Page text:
Something is missing, so we despair. Indeed, as Thoreau writes, “…most men live lives of quiet desperation” (Civil Disobedience & other Essays), or like mythical, Greek Sisyphus, we “feel” the futility and the endless drudgery of work & life and deeply sense that there must be “something more.”
If God is the ultimate source of joy and fellowship, then nothing but Him and Him alone (& life with Him forever) will satisfy the heart of every person.
This truth has been articulated by many different voices throughout history.
“For He [God] has set eternity in the hearts of men…” – King Solomon (Ecclesiastes 3:11)
“Thou, O Lord hast made us for Thyself, and our hearts are restless until they find their rest in Thee” – St. Augustine (The Confessions)
“There is a God shaped vacuum in the heart of every man which cannot be filled by any created thing, but only by God, the Creator, made known through Jesus.” – Blaise Pascal (Pensees)
“Not to be onto something is to be in despair” – Walker Percy (The Moviegoer)
“I still haven’t found what I’m looking for” – U2 (Bono)
Peter Kreeft brilliantly summarizes premise 2 this way:
The second premise requires only honest introspection. If someone defies it and says, “I am perfectly happy playing with mud pies, sports cars, or money, or sex, or power,” we can only ask, “Are you really?” But we can only appeal, we cannot compel… Even the atheist Jean-Paul Sartre admitted that “there comes a time when one asks, even of Shakespeare, even of Beethoven, ‘Is that all there is?’”
Premise 3 – Therefore there must exist something more than time, earth, and creatures which can satisfy this desire.
Premise 4 – This something is what people call “God” and “life with God forever.”
Admittedly, the conclusion of this argument is not an “air-tight” case for the God of the Bible, but it is certainly a stepping stone. When the argument from desire is placed alongside of other arguments for God’s existence, such as the cosmological argument, and the teleological argument, then I think it makes a pretty compelling case worthy of serious consideration.
Kreeft says, “What it proves is an unknown X, but an unknown whose direction, so to speak, is known. This X is more: more beauty, more desirability, more awesomeness, more joy.”
Our lifelong nostalgia, our longing to be reunited with something in the universe from which we now feel cut off, to be on the inside of some door which we have always seen from the outside, is no mere neurotic fancy, but the truest index of our real situation. ~ C.S. Lewis (The Weight of Glory, pg. 42)
Truth, Goodness & Beauty
It may be that beauty, and our desire for infinite beauty and truth and goodness is where we feel the unfulfilled longing the most, as Kreeft brilliantly explains:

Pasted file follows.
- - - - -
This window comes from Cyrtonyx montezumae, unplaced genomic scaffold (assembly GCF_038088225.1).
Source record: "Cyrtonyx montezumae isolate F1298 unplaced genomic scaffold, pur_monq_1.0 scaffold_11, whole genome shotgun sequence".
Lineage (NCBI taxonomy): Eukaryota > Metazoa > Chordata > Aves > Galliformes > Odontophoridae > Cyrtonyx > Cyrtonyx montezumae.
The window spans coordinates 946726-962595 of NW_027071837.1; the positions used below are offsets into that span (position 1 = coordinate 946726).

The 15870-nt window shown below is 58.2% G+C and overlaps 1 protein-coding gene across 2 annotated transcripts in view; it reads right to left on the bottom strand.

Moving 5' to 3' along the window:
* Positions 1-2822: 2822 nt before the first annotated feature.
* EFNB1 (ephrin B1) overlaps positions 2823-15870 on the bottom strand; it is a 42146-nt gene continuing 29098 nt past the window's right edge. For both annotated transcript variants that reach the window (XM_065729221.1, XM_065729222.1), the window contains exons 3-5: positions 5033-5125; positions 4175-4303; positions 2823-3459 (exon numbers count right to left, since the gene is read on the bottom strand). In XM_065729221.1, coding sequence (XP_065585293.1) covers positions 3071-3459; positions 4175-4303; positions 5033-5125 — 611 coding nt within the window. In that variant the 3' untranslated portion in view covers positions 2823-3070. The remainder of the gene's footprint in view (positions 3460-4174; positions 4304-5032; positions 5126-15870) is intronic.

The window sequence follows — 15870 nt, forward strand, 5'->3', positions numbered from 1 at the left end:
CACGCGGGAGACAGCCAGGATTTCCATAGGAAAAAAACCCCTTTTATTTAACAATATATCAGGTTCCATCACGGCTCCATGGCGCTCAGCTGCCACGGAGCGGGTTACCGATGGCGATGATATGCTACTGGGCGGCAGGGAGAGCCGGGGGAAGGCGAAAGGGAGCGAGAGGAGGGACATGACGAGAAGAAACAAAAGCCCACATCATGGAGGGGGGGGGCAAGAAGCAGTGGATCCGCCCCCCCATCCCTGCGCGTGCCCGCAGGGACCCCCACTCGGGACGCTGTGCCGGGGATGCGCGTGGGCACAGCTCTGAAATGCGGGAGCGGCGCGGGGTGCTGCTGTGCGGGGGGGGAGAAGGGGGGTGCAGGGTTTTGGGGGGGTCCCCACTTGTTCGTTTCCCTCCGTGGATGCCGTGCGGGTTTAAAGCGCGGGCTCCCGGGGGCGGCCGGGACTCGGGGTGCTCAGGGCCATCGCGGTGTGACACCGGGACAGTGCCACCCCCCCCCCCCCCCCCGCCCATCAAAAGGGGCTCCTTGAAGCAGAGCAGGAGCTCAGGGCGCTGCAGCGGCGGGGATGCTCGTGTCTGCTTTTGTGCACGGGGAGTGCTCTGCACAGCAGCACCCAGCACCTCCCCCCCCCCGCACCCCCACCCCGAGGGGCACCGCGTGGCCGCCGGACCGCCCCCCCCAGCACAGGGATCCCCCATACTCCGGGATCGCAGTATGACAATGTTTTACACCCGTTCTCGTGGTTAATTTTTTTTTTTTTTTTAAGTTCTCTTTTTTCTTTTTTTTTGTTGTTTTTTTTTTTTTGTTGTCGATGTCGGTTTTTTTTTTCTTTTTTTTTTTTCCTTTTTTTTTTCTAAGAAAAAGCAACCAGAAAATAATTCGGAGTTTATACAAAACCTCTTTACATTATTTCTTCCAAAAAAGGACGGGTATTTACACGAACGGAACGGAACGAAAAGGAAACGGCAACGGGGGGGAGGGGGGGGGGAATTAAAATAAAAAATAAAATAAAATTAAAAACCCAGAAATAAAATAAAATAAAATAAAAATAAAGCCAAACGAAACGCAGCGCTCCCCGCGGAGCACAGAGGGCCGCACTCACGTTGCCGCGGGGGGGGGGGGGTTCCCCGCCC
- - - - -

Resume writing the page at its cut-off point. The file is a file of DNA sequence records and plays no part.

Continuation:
There are three things that will never die: truth, goodness and beauty. These are three things that we all need, and need absolutely, and know we need absolutely. Our minds want not only some truth and some falsehood, but all truth, without limit. Our wills want not only some good and some evil, but all good, without limit. Our desires, imaginations, feelings or hearts just want not just some beauty and some ugliness, but all beauty without limit.
For these are three things that we will never get bored with, and never will, for all eternity, because they are three attributes of God, and therefore all God’s creation: three transcendental or absolutely universal principles of all reality. …Truth, goodness and beauty are ‘patches of Godlight’ here in the ‘Shadowlands.’ Their home is Yonder.
Christianity teaches that the only way to truly KNOW God is through Jesus Christ who came to reveal Him for Who He truly is.
“Now this is eternal life: that they know you, the only true God, and Jesus Christ, whom you have sent” (John 17:3)
http://en.wikipedia.org/wiki/I_Still_Haven%27t_Found_What_I%27m_Looking_For (accessed, Sept. 2, 2014).
 C.S. Lewis, Mere Christianity, Book III, chap. 10
 Peter Kreeft & Ronald Tacelli, Handbook of Christian Apologetics (Downers Grove, IL, 1994), pp. 78-81, also see his “The Argument from Desire” on http://peterkreeft.com/topics/desire.htm (accessed Jan. 1, 2006).
 Kreeft, Op cit.
 In his autobiographical work Surprised by Joy, C.S. Lewis explored his own experiences with what he called “the stab, the pain, the iconsolable longing” that he was sure all human beings felt.
 Peter Kreeft, “Lewis’s Philosophy of Truth, Goodness and Beauty,” in David Baggett, Gary R. Habermas and Jerry Walls, Editors, C.S. Lewis as Philosopher: Truth, Goodness and Beauty (Downers Grove, IL: IVP Academic, 2008), 23-36.